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The Forum > Article Comments > Obesity - a market success: economic growth versus girth growth > Comments

Obesity - a market success: economic growth versus girth growth : Comments

By Rob Moodie, published 31/3/2005

Rob Moodie argues it may well be our economic success that underlies the first predictions of decreased life expectancy in 1,000 years.

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In the first sentence, Moodie refers to a study predicting a decline in life expectancy and all else follows from that. Unfortunately for the rest of the essay, the study is deeply flawed although it has been refered to uncritically in a number of places. Indeed calling it a study gives it a prestige that it doesn't deserve. Rather it is a series of guesses and unsubstantiated assumptions. According to Dr. James Vaupel, director of the Max Planck Institute for Demographic Research "[the author's] perspective is that of an advocate making a case rather than a scientist evaluating the body of conflicting evidence." Get a full critique of the 'study' at

The solution that these advocates always offer is government intervention - tax us into eating the right thing as decreed by our betters. Moodie doesn't quite offer this solution but he's not far from it.

Obesity is a marginal medical problem. At the extremes, the very overweight have health risks. But the vast majority of those over the ideal BMI are marginally overweight and there is no evidence that this has any health consequences. Quite the contrary.
Posted by mhaze, Friday, 1 April 2005 7:54:17 AM
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I'd say being overweight is much better than starving - just ask the many millions living in the third world. I bet they'd take a quick drive to the mall in a commodore over walking five miles to fetch some polluted water.

My parents and my friend's parents know what it is like not being "overwieght". living on rural properties in the 50s and 60s when having meat for dinner was a luxury (it was usually rabbit if they could catch one).

Mhaze is right about the majority of overweight people still being healthy. Very obese people are at risk of heart disease but cars, computers and calories are not to blame entirely. Being thin is marketed more heavily than your trio of fat factors - the only time you see "fat" people on ads is during Jenny Craig commercials. ditto for beauty magazines and women's rags.

And it is not up to government to stop people getting overweight - what are they going to do - limit the number of hours driving, watching tv, or carbo count everyone's meals.

We are all going to die of something - I would prefer to go out because of a heart attack than starve to death.

And as for exercise - I do enough by playing with my kids and coaching footy teams.
It makes me laugh that some people spend their two hours exercising everyday which over 40 years equals about three whole years. This is probably the amount of extra life they gain from their exercise - so they live longer just to go through the pain of running. no thanks.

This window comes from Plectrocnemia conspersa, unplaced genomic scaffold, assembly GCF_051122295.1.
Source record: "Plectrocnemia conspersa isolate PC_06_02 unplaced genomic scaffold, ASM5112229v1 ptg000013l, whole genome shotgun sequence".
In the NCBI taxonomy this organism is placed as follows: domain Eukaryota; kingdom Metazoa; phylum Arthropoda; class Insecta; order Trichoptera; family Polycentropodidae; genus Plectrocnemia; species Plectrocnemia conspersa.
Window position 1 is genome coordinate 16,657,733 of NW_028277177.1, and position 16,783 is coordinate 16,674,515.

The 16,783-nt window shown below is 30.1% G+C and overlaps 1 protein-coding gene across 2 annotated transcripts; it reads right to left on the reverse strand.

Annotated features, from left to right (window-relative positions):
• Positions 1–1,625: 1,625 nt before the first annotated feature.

Posted by the usual suspect, Friday, 1 April 2005 7:55:56 PM
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Rob Moodie is in danger of undermining his argument by allowing himself to be taken in by his own opening paragraph. He says this is the first decline in 1000 years. In which country? If he's talking about Australia, the indigenous population had a decline in life expectancy before now - one that passed almost without comment at the time it was first manifesting itself. If he's talking about the UK (I assume he is by his surname - sorry; I have nothing else to go on), there was a decline in the Industrial Revolution with over-crowding and malnutrition in the working class slums. Life expectancy is itself a simplistic measure of well-being. ".. the bones ... excavated ... around 1000 tell a tale of strong and healthy folk [living] on a simple wholesome diet that grew sturdy limbs - and very health teeth" (Robert Lacy: "The Year 1000").

On the other hand, mhaze is wrong to underestimate the seriousness of the problem. There is a tendency to make light of fat people and they themselves often assume they can restore their 'normal weight' readily. There is a good correlation between obesity and diabetes and it's hard to make light of diabetics whose disease has led to gangene, amputations, blindness and kidney failure. Or their carers. Economic success has little to do with it. Obesity is more prevalent in the lower income groups than in the higher. Blaming computers is simplistic - reading books and playing cards are also sedentary passtimes.

The solution is certainly not economic, let alone a new tax (taxing cigarettes has had more unintended than intended consequences). The solution lies in an informed undertanding of human evolution over the three million years that the species Homo evolved to survive in its natural environment and to recreate activity patterns, dietary practices that match most closely what our Paleolithic bodies demand. They did it without taxes, without gyms AND they ate 'energy-dense diets'. Go figure.
Posted by Myrmecia, Monday, 4 April 2005 8:51:54 PM
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